Commentary: The troubling truth behind China’s carbon neutrality pledge
China’s impressive carbon pledge is but a small piece of a global puzzle against climate change, says Anthony Burke.
CANBERRA: In 2009 China was blamed for destroying the Copenhagen conference on climate change, leaving the world with no successor to the Kyoto Protocol.
In 2015, along with France and the United States, its leadership helped make the Paris Agreement a reality.
And in 2020, China is the first major greenhouse emitter to commit to a goal of carbon neutrality this century – by 2060, with emissions peaking in 2030.
Commentary about President Xi Jinping’s announcement to the United Nations General Assembly at the end of September 2020 has been almost uniformly optimistic.
It has been hailed for keeping the dream of 1.5 degrees Celsius alive, outflanking Donald Trump’s United States geopolitically, and cutting 0.2 to 0.3 degrees Celsius of warming from our future.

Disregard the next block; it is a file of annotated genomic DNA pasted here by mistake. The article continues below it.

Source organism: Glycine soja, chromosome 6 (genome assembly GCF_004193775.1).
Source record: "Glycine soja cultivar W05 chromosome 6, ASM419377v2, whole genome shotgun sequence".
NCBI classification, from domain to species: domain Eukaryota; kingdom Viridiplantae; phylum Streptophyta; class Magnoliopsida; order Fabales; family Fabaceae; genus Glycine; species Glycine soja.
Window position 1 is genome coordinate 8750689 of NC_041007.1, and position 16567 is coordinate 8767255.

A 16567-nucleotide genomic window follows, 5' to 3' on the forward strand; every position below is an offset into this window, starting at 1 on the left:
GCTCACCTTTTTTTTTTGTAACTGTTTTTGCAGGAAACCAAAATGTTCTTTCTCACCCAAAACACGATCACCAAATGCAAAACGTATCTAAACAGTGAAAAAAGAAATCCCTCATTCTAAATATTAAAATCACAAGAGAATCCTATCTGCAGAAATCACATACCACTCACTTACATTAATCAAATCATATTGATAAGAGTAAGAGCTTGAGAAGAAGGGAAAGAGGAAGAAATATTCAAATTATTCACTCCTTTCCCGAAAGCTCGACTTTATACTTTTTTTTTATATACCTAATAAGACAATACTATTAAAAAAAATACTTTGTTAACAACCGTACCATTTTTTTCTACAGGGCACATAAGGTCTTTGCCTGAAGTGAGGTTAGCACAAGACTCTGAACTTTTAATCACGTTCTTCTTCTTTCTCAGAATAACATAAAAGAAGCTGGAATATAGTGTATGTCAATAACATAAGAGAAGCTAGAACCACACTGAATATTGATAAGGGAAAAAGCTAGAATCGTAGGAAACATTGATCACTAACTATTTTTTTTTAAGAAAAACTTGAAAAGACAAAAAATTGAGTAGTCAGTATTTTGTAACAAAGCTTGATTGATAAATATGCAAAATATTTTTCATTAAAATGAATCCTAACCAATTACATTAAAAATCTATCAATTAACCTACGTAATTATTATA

While it is an exciting and hopeful development, it is also gravely inadequate. A dose of climate realism is required.
HARD TRUTHS BEHIND CHINA’S CLIMATE AMBITIONS
If China’s ambition were matched by the rest of the world, the Earth could still experience a catastrophic level of global heating by 2100 – around 3 degrees Celsius.
And if business as usual continues, we may still hit the 4 to 5 degrees Celsius of unthinkable and truly devastating heating that is our current trajectory.
This situation contradicts the goal of the Paris agreement to hold global heating well below 2 degrees Celsius, but it is also entirely consistent with its voluntary approach.